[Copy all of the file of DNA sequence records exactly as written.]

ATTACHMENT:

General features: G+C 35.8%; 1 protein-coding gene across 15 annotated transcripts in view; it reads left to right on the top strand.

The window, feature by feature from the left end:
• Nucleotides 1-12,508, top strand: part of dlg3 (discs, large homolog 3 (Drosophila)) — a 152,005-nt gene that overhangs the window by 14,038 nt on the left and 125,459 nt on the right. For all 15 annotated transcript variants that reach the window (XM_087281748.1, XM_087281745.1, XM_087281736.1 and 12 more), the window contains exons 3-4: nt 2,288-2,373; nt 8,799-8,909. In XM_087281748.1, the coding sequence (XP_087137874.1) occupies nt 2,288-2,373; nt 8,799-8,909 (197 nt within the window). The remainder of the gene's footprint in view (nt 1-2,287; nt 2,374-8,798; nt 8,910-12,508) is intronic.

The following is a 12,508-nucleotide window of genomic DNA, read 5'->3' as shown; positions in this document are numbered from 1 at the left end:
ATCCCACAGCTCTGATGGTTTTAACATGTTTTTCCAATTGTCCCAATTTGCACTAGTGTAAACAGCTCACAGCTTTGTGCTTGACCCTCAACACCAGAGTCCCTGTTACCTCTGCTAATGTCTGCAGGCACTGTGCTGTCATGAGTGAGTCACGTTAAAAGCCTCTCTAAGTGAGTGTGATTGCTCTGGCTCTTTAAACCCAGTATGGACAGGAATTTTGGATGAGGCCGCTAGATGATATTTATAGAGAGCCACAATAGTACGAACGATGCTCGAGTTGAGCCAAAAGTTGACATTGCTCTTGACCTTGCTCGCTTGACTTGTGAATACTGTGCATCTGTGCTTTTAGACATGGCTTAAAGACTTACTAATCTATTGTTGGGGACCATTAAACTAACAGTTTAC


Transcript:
General features: G+C 35.8%; 1 protein-coding gene across 15 annotated transcripts in view; it reads left to right on the top strand.

The window, feature by feature from the left end:
• Nucleotides 1-12,508, top strand: part of dlg3 (discs, large homolog 3 (Drosophila)) — a 152,005-nt gene that overhangs the window by 14,038 nt on the left and 125,459 nt on the right. For all 15 annotated transcript variants that reach the window (XM_087281748.1, XM_087281745.1, XM_087281736.1 and 12 more), the window contains exons 3-4: nt 2,288-2,373; nt 8,799-8,909. In XM_087281748.1, the coding sequence (XP_087137874.1) occupies nt 2,288-2,373; nt 8,799-8,909 (197 nt within the window). The remainder of the gene's footprint in view (nt 1-2,287; nt 2,374-8,798; nt 8,910-12,508) is intronic.

The following is a 12,508-nucleotide window of genomic DNA, read 5'->3' as shown; positions in this document are numbered from 1 at the left end:
ATCCCACAGCTCTGATGGTTTTAACATGTTTTTCCAATTGTCCCAATTTGCACTAGTGTAAACAGCTCACAGCTTTGTGCTTGACCCTCAACACCAGAGTCCCTGTTACCTCTGCTAATGTCTGCAGGCACTGTGCTGTCATGAGTGAGTCACGTTAAAAGCCTCTCTAAGTGAGTGTGATTGCTCTGGCTCTTTAAACCCAGTATGGACAGGAATTTTGGATGAGGCCGCTAGATGATATTTATAGAGAGCCACAATAGTACGAACGATGCTCGAGTTGAGCCAAAAGTTGACATTGCTCTTGACCTTGCTCGCTTGACTTGTGAATACTGTGCATCTGTGCTTTTAGACATGGCTTAAAGACTTACTAATCTATTGTTGGGGACCATTAAACTAACAGTTTAC